Greed is ... good? Why Hollywood can't make its mind up about billionaires

Steve Rose
Photograph: Sony Pictures

Greed is not good in Greed. Director Michael Winterbottom’s new satire shows us wealth in all its vanity, venality and vulgarity, as flaunted by Steve Coogan’s besieged fashion tycoon – a thinly veiled Philip Green (there’s a mental image for you), with hints of Richard Branson, Richard Caring and Nero. Greed – scornful of modern excess and mindful of exploitation – is just the kind of parable we need right now. But movies have been sending out decidedly mixed messages about billionaires recently.

Take a look at Michael Bay’s latest outspaffing, 6 Underground, in which Ryan Reynolds plays a billionaire-playboy-genius type who assembles a vigilante squad dedicated to taking out “truly world-class evil motherfuckers”, however many frantically edited action set-pieces it takes. He could probably make the world a better place just by paying his taxes, but hey. Reynolds’s hero is clearly modelled on that other billionaire-playboy-genius role model of our age: Marvel’s Tony Stark, who – as we all know – is a fantasy version of Elon Musk, except with more civic responsibility and fewer “pedo-guy” jokes. The superhero billionaire club has been highly visible on screen lately. There is Bruce Wayne, of course, but also X-Men’s Charles Xavier, Arrow’s Oliver Queen, Iron Fist (AKA Kung-Fu Trust Fund Kid), and, putting a fresh new spin on feudal wealth, Black Panther.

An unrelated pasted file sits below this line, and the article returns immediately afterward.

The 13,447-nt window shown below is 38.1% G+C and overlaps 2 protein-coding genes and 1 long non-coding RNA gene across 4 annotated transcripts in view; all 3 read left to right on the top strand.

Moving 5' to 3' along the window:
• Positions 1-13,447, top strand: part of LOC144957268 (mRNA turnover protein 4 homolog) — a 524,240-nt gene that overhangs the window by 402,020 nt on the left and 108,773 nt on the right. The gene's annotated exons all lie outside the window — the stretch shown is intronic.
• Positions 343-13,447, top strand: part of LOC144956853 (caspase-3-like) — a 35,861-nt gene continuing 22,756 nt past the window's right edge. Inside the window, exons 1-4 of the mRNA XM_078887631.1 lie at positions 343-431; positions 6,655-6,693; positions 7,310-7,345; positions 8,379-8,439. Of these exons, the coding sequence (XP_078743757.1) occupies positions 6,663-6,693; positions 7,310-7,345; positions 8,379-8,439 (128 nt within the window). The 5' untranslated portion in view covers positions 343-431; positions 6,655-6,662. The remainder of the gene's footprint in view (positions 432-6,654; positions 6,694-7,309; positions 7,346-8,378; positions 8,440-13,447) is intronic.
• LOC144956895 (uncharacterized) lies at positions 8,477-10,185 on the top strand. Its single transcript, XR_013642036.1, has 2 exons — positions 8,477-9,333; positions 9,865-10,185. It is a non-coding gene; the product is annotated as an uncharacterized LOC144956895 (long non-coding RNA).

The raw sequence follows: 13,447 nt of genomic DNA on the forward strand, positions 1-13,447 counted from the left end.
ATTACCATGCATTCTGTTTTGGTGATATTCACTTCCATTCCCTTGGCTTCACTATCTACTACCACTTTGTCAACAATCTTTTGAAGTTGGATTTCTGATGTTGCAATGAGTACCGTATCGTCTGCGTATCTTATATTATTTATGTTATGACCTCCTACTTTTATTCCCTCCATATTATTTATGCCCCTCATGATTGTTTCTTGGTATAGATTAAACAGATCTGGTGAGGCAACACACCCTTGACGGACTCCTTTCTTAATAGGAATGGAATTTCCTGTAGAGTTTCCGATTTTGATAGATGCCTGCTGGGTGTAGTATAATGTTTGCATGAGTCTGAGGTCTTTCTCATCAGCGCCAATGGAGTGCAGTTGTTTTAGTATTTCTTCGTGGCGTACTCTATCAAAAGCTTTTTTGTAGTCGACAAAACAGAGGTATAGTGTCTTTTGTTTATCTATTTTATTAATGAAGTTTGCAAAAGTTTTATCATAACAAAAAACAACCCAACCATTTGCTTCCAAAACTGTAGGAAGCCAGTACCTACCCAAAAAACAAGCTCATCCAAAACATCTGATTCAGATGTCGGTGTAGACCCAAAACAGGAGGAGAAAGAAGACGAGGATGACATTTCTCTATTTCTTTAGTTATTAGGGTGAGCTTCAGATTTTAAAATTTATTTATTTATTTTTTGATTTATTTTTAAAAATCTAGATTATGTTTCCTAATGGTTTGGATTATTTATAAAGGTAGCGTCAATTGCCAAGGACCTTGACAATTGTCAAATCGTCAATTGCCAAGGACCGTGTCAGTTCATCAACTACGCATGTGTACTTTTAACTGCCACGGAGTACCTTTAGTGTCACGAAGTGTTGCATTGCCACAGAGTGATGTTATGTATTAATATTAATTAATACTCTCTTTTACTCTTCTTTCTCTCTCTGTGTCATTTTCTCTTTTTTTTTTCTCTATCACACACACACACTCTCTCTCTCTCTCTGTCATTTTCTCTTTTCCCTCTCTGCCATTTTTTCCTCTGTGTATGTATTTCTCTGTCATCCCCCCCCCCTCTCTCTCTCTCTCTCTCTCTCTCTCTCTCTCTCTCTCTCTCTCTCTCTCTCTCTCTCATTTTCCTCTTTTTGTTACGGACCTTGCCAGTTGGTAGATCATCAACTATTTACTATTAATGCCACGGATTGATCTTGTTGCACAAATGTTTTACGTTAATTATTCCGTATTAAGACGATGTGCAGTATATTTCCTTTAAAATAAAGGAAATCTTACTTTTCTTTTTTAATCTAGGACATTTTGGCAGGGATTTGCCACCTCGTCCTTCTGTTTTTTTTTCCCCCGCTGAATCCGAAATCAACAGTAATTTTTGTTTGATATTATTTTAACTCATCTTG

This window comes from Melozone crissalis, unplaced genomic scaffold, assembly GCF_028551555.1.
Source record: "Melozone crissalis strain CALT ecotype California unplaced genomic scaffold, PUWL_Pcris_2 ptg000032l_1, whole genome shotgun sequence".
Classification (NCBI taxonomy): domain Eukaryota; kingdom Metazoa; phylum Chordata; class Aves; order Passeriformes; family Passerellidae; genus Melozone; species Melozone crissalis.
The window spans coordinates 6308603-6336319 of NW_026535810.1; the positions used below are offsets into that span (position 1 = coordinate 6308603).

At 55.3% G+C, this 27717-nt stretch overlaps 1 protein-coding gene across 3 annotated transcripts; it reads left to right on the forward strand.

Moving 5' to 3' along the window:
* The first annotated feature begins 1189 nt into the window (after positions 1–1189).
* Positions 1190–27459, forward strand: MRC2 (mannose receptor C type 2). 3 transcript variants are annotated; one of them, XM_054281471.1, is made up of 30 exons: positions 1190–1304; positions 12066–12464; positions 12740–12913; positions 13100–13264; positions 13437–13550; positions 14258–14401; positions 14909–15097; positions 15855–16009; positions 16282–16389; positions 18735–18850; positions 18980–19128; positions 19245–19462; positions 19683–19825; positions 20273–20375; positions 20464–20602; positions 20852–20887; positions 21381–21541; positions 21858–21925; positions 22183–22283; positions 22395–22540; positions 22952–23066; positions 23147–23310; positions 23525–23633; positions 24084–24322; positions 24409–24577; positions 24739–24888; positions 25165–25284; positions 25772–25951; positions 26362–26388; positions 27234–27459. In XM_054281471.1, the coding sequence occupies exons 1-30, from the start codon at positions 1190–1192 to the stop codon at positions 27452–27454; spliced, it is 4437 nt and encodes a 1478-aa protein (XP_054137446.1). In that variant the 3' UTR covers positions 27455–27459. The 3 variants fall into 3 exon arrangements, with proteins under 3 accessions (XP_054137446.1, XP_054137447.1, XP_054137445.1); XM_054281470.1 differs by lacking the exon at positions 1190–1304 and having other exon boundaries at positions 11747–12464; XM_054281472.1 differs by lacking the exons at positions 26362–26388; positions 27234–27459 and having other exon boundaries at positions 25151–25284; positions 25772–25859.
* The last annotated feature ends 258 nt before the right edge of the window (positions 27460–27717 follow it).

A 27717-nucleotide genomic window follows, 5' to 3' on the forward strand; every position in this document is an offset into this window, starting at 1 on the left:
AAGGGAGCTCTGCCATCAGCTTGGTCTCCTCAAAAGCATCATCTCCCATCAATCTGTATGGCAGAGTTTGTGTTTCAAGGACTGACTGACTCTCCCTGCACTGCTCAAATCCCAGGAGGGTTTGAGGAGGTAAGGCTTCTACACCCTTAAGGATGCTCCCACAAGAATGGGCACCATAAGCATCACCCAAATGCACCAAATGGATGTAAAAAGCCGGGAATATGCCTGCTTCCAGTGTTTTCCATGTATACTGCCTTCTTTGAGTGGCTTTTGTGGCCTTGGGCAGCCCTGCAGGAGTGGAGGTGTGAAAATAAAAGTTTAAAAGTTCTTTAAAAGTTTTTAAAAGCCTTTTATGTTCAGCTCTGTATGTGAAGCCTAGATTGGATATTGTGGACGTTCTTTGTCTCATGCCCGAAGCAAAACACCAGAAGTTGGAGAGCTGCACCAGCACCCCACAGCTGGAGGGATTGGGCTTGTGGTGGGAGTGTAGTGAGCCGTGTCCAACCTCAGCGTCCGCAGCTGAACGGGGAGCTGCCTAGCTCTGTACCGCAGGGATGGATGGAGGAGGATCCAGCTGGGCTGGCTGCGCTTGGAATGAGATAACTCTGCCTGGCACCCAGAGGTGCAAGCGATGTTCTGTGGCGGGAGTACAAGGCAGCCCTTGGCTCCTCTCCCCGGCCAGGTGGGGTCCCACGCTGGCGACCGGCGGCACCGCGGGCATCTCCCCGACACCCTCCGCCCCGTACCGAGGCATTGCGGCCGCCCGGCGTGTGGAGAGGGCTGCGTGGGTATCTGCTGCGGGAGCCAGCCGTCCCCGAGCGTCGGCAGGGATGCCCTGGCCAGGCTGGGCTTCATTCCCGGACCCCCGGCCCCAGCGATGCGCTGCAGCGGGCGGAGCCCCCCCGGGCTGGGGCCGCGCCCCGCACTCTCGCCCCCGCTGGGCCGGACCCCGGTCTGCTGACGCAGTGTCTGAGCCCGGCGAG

Elsewhere, we find sex symbols such as Jamie Dornan’s Christian “Fifty Shades” Grey, the smouldering young zillionaire with the ability to reduce women to quivering, submissive slaves. And even the Wall Street of our times, The Big Short, jettisoned irony and celebrated the winners who got rich from the 2008 crash.

When the movies focus on real-life billionaires, the picture tends to look different: Paolo Sorrentino’s Loro (on the awfulness of Silvio Berlusconi); All the Money in the World (on the awfulness of the Gettys); The Aviator (on the batshitness of Howard Hughes); and the daddy of corrupting-wealth parables, Citizen Kane (which received a full-bore media assault from its real-life subject, William Randolph Hearst). Our modern tech titans also come off as maladjusted oddballs on screen, from Steve Jobs to Mark Zuckerberg in The Social Network.

Greed, too, gives us the sordid reality rather than the idealised fantasy, although ironically Winterbottom was forced to pull some punches. The film’s end credits originally included statistics contrasting the paltry earnings of factory workers with the vast wealth of retail magnates such as H&M’s Stefan Persson ($18bn) and Zara’s Amancio Ortega ($67bn). But distributors Sony didn’t like this, and insisted the offending credits were removed; proof, perhaps, of whose side the studios are really on.